Thursday, February 20, 2020

India’s potential in Passive Investing


PUNE: Globally, passive investing—which aims to replicate index returns--has been embraced for being a low-cost, transparent, and objective investing tool for investors. And for good reason—the SPIVA (S&P Indices Versus Active funds) Scorecard shows that it is becoming increasingly difficult to outperform the market on a consistent basis globally, including in India.

The latest SPIVA India Scorecard has also showed that 77% of large-cap equity funds underperformed their respective benchmark indices during the previous calendar year. It is essential to understand that the equity market is a zero sum game; one can earn alpha if another investor earns negative alpha. Additionally, trying to earn alpha through active means can sometimes cost more than the comparable passive investment. In India, recent regulatory changes by SEBI, such as mutual fund categorization and performance comparison using total return indices, are expected to create the job of the active fund manager even tougher.

Assets under management (AUM) for India’s exchange traded funds (ETFs) have seen exponential growth over the last five years. From December 2014 to December 2019, total AUM grew from a mere US$ 2 bn to US$ 14 bn.

The key driver of the substantial growth in equity ETF AUM has been government initiatives, one of which is the disinvestment by Government of India via ETFs. Also, in 2015, EPFO’s (Employee Provident Fund Organization) decision to start investing in ETFs that track leading indices, such as S&P BSE SENSEX, was another key driver of the substantial growth in ETF assets. Through a recent amendment made by the Central Board of Trustees, EPFO is now allowed to invest 50% of its funds in the S&P BSE SENSEX.

Recently in January 2019, SEBI also introduced portfolio concentration norms for equity traded funds and index funds aimed at addressing the risk related to portfolio concentration in such products.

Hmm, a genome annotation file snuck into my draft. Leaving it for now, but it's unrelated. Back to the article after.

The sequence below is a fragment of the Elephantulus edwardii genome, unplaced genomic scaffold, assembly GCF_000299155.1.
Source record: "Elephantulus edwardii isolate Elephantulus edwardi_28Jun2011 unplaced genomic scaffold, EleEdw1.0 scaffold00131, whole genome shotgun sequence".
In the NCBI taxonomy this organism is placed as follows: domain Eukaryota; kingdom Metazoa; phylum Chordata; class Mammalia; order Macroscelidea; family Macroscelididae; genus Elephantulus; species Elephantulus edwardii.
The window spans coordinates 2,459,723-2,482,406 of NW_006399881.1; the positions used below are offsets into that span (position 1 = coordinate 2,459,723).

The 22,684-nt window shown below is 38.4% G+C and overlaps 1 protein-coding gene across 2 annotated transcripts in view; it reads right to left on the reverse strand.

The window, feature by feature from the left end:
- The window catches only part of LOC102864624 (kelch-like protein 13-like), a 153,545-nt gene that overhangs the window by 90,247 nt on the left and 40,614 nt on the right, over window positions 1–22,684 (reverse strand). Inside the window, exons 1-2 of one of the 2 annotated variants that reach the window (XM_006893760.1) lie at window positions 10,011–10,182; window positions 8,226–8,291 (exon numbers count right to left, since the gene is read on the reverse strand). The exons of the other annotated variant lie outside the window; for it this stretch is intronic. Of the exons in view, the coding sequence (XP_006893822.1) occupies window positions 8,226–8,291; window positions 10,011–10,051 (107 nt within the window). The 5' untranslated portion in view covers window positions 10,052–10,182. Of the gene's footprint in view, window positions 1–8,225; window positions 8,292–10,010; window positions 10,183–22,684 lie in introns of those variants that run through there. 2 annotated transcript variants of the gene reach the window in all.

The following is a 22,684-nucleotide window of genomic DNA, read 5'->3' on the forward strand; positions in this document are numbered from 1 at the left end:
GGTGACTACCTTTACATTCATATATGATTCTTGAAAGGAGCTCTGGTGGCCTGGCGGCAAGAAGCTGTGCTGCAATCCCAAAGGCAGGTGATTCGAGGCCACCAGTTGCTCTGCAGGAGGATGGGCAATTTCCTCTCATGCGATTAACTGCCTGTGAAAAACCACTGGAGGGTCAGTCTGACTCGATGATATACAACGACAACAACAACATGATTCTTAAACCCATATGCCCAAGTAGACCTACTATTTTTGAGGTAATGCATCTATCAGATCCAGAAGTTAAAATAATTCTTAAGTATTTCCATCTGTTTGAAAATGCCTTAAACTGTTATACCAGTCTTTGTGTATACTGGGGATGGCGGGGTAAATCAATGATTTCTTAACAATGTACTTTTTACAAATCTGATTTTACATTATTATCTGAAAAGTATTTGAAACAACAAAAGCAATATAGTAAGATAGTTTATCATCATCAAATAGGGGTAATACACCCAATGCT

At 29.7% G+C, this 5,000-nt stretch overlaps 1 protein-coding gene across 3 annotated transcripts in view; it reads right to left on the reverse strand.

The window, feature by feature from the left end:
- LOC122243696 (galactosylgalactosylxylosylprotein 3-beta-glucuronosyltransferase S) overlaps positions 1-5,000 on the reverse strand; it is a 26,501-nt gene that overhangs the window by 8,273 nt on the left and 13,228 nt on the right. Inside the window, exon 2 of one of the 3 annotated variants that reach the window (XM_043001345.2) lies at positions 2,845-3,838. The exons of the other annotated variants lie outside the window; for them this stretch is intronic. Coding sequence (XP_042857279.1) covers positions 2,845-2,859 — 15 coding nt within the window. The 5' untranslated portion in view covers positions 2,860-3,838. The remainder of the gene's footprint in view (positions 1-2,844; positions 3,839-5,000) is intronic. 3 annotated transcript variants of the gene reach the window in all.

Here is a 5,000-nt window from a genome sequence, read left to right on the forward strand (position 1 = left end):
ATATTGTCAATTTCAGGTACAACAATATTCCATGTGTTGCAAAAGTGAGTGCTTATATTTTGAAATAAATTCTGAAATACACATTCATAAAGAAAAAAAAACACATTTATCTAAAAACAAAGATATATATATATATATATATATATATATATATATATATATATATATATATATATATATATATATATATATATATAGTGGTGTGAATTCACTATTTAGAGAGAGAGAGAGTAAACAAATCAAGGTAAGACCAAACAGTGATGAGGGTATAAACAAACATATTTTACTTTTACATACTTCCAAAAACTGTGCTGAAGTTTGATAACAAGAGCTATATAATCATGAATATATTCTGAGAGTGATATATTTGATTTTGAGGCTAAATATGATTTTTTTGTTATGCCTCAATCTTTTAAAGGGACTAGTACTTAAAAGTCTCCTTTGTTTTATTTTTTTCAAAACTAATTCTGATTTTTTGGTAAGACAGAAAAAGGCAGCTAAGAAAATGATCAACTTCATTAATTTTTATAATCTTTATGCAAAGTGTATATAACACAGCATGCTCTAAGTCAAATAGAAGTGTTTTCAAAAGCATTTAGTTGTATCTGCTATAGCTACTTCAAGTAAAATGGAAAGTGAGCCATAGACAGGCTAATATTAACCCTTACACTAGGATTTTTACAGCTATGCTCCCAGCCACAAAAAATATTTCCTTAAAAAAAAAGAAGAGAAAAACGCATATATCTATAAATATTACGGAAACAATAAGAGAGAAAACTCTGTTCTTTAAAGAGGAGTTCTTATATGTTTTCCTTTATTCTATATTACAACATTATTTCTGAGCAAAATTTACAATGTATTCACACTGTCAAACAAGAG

New themes such as factor investing and ESG (Environment, Social and Governance) are also gaining greater traction globally as well as in India. 

A factor can be thought of as an element that helps to explain the source of risk/return characteristics of a portfolio. The broadly recognized factors are size, dividend, volatility, momentum, quality, and value. S&P BSE Enhanced Value, S&P BSE Dividend Yield, S&P BSE Low Volatility, S&P BSE Momentum, S&P BSE Quality are indices that are designed to measure the performance of their corresponding factors. Similarly as risk of climate change, social unrest, and poor governance increases, environment, social, and governance aspects are being methodologically analyzed and factored into the investment analysis. 

The S&P BSE 100 ESG index is a good example of an ESG index that measures performance of companies that score relatively higher on these types of parameters. Still newer investment themes are starting to take shape. For instance, rapid developments in robotics, automation, and artificial intelligence, together with extreme connectedness and the availability of exponential processing power, have laid the foundation for seismic changes across all facets of our lives. As we enter what is being referred to as the Fourth Industrial Revolution, the S&P Kensho New Economy Indices: 21st Century Sectors dynamically capture the companies that are propelling the revolution.
The Kensho New Economy indices are constructed using an entirely systematic, rules-based methodology. Leveraging Kensho’s proprietary natural language processing (NLP) platform, millions of pages of regulatory filings and other public information are analyzed to identify the companies involved in each of the New Economies. Some of these indices include the S&P Kensho New Economies Composite Index, S&P Kensho Clean Power Index, S&P Kensho Space Index, Drone Index, and the S&P Kensho Electric Vehicles index.


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